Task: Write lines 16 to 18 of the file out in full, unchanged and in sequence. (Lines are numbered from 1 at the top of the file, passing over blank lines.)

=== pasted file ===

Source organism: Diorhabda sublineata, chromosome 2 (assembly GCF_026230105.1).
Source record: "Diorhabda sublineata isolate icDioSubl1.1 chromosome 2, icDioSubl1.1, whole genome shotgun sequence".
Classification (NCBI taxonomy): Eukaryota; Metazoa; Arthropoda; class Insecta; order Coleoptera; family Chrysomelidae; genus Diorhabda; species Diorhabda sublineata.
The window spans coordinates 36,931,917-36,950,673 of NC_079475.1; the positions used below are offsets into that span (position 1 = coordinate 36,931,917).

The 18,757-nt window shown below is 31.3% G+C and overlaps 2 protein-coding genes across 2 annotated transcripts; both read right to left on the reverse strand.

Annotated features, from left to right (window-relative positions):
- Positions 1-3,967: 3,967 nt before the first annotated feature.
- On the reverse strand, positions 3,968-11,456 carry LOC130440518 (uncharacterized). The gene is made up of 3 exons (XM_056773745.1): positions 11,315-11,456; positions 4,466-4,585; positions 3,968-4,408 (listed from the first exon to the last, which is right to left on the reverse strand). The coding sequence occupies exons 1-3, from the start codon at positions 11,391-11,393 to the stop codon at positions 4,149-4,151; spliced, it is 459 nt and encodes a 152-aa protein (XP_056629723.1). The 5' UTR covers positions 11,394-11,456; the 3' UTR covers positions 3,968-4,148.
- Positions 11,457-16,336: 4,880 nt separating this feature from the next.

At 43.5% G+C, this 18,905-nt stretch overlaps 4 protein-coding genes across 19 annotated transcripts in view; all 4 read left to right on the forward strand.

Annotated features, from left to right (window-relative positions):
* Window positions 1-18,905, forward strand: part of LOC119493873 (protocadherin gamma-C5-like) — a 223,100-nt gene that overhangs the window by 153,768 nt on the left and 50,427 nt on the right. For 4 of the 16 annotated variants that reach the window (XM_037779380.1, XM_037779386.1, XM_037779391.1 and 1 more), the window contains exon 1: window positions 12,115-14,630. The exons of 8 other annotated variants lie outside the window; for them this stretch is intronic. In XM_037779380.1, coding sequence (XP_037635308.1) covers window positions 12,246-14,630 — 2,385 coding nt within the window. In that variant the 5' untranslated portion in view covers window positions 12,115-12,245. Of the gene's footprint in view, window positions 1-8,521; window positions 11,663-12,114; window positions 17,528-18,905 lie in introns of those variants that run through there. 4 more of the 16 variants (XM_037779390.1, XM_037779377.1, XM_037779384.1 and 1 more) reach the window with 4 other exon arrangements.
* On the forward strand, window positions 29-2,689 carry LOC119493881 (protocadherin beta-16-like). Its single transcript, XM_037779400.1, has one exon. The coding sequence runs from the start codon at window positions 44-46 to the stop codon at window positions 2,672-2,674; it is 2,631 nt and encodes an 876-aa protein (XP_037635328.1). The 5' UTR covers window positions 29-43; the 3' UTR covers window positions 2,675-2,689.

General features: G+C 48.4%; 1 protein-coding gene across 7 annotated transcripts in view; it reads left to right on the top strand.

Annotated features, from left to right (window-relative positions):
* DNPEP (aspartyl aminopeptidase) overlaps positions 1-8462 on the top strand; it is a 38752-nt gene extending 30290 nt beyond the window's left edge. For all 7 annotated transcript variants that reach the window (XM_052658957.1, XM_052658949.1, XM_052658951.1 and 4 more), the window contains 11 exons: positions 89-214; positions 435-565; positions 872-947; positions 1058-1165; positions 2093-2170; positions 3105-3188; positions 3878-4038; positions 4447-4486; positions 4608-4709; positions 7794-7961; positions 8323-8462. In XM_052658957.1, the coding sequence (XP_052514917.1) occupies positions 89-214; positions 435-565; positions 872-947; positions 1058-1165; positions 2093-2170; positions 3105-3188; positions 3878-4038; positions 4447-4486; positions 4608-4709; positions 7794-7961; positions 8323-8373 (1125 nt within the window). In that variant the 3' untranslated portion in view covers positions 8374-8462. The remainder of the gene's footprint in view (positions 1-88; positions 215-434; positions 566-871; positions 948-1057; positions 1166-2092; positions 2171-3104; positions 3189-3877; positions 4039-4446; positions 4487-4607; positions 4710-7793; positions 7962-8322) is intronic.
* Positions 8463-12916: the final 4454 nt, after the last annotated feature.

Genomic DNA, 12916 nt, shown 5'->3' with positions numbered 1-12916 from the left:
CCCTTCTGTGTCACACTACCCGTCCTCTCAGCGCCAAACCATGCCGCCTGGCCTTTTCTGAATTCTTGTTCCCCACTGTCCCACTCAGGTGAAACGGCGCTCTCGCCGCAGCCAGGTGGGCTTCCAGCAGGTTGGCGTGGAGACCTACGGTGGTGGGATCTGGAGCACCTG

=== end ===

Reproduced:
* DNPEP (aspartyl aminopeptidase) overlaps positions 1-8462 on the top strand; it is a 38752-nt gene extending 30290 nt beyond the window's left edge. For all 7 annotated transcript variants that reach the window (XM_052658957.1, XM_052658949.1, XM_052658951.1 and 4 more), the window contains 11 exons: positions 89-214; positions 435-565; positions 872-947; positions 1058-1165; positions 2093-2170; positions 3105-3188; positions 3878-4038; positions 4447-4486; positions 4608-4709; positions 7794-7961; positions 8323-8462. In XM_052658957.1, the coding sequence (XP_052514917.1) occupies positions 89-214; positions 435-565; positions 872-947; positions 1058-1165; positions 2093-2170; positions 3105-3188; positions 3878-4038; positions 4447-4486; positions 4608-4709; positions 7794-7961; positions 8323-8373 (1125 nt within the window). In that variant the 3' untranslated portion in view covers positions 8374-8462. The remainder of the gene's footprint in view (positions 1-88; positions 215-434; positions 566-871; positions 948-1057; positions 1166-2092; positions 2171-3104; positions 3189-3877; positions 4039-4446; positions 4487-4607; positions 4710-7793; positions 7962-8322) is intronic.
* Positions 8463-12916: the final 4454 nt, after the last annotated feature.

Genomic DNA, 12916 nt, shown 5'->3' with positions numbered 1-12916 from the left: